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Former ‘Everybody Loves Raymond’ Star Patricia Heaton: Every Human Being Should Be Against Antisemitism

One of the billboards erected in partnership between JewBelong and O7C. Photo: Instagram

Emmy Award-winning actress Patricia Heaton said this week that following the deadly Oct. 7 Hamas terrorist attacks in Israel, it should be a “natural” reaction among all humans to want to combat antisemitism, as well as support the Jewish people and Israel’s right to exist.

The “Everybody Loves Raymond” and “The Middle” star, who is a devout Catholic, made the comments during her guest appearance on the NewsNation show “CUOMO,” where she also advocated for Christians to voice solidarity with Jews and Israel after Hamas terrorists murdered 1,200 people and took 250 hostages during their Oct. 7 onslaught. Heaton began by telling host Chris Cuomo that after the Oct. 7 atrocities, she was “confused by the lack of outcry from the churches.”

“I even posted on Instagram, ‘Did you ever have that thought that if you were in Germany during World War II, you hoped that you would be that good German that helped to hide your Jewish neighbors? Well, today you have that opportunity,’” she added.

Following the Oct. 7 attacks, Heaton founded a nonprofit called the Oct. 7 Coalition (O7C) to urge Christians to be visibly outspoken against antisemitism, and in support of Jews and Israel’s right to exist. Heaton’s O7C has since teamed up with the nonprofit JewBelong to launch a nationwide billboard campaign to raise awareness about antisemitism in the US.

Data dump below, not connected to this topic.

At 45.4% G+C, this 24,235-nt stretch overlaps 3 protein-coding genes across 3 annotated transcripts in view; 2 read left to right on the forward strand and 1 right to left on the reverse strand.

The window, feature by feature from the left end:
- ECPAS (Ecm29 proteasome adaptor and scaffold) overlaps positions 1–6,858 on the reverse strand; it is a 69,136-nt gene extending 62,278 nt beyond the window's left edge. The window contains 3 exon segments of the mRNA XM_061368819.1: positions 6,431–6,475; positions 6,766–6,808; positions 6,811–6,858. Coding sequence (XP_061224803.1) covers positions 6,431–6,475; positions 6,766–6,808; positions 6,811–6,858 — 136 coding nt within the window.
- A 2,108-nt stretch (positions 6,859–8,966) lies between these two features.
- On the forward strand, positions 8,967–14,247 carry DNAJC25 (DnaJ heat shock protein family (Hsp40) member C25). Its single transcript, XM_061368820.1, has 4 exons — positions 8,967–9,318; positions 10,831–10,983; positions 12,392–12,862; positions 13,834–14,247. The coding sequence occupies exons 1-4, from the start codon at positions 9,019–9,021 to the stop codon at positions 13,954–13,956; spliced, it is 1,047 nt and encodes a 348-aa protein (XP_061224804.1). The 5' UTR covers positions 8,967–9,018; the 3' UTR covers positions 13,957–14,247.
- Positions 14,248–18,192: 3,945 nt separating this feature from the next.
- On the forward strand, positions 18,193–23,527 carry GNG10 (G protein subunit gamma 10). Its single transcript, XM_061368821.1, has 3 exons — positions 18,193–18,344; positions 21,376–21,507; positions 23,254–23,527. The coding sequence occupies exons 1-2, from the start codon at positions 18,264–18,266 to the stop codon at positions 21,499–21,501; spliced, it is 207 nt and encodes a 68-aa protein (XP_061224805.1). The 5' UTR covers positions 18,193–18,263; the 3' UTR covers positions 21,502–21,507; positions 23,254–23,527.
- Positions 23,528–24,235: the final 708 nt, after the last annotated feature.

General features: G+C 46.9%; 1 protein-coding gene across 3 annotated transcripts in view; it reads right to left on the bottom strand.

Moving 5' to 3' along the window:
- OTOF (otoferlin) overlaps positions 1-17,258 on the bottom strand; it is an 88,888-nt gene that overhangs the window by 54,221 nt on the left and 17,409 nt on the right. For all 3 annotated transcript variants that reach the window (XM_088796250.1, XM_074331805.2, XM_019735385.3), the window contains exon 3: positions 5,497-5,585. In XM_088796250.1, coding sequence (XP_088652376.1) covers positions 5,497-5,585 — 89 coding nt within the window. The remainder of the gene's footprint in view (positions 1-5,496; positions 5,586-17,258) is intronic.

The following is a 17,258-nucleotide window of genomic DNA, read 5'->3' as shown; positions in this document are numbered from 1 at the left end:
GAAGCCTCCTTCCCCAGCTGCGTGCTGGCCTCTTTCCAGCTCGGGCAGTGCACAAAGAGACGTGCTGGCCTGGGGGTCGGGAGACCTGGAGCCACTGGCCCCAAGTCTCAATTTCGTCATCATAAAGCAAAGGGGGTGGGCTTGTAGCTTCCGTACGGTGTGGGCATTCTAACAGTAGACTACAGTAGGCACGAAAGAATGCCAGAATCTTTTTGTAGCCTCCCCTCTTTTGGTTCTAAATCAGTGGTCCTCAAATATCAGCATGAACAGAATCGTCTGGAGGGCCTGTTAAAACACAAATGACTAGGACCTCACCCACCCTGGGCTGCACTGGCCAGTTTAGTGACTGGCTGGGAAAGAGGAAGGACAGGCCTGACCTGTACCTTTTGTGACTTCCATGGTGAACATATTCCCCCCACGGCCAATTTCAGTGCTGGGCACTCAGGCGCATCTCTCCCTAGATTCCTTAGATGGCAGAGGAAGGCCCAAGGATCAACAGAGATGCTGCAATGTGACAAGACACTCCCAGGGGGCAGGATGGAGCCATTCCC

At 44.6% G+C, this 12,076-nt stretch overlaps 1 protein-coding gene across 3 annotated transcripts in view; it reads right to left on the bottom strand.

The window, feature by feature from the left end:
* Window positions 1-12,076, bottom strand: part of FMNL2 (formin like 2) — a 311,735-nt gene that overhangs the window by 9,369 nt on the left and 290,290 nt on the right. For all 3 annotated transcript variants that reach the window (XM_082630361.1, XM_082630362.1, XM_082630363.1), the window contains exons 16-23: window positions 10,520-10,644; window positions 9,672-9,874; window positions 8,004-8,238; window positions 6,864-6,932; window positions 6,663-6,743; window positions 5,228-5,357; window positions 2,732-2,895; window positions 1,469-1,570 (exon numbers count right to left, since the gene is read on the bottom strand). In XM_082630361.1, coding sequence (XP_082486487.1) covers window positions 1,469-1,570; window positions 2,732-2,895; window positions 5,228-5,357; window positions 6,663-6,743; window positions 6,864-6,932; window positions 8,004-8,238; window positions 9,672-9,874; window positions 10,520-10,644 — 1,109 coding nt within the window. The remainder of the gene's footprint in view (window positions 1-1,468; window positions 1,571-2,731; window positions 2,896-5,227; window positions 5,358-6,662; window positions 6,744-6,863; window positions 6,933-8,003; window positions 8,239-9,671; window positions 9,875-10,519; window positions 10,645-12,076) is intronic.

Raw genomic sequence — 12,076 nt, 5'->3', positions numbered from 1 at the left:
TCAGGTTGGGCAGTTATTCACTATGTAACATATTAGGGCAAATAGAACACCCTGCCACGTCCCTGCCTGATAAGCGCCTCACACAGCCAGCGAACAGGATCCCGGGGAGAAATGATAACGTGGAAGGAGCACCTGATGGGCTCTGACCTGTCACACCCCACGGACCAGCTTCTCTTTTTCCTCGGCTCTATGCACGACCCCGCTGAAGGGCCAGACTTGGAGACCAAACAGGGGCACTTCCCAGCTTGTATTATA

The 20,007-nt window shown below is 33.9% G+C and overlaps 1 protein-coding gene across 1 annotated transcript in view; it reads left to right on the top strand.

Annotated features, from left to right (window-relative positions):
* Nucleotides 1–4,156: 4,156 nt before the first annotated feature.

Talking about why she wanted to get involved in rallying support for Israel and Jewish communities facing a rise in antisemitism in the US since the Oct. 7 attacks, Heaton said, “I think if you’re a human being, that should be your natural response to what we saw.” When asked about how people in the entertainment industry have reacted to her avid pro-Israel stance, she said Jewish friends in the business have called her “brave and courageous.”

“[But] I just think this is just a normal human reaction,” she said. “I have heard ‘We have projects we have to promote. We don’t want to bring politics into it.’ I guess if someone spent 50 or 100 million on a movie, they don’t want to introduce this subject matter and I guess you can understand that. But generally speaking I think Hollywood could do more to support our Jewish community.”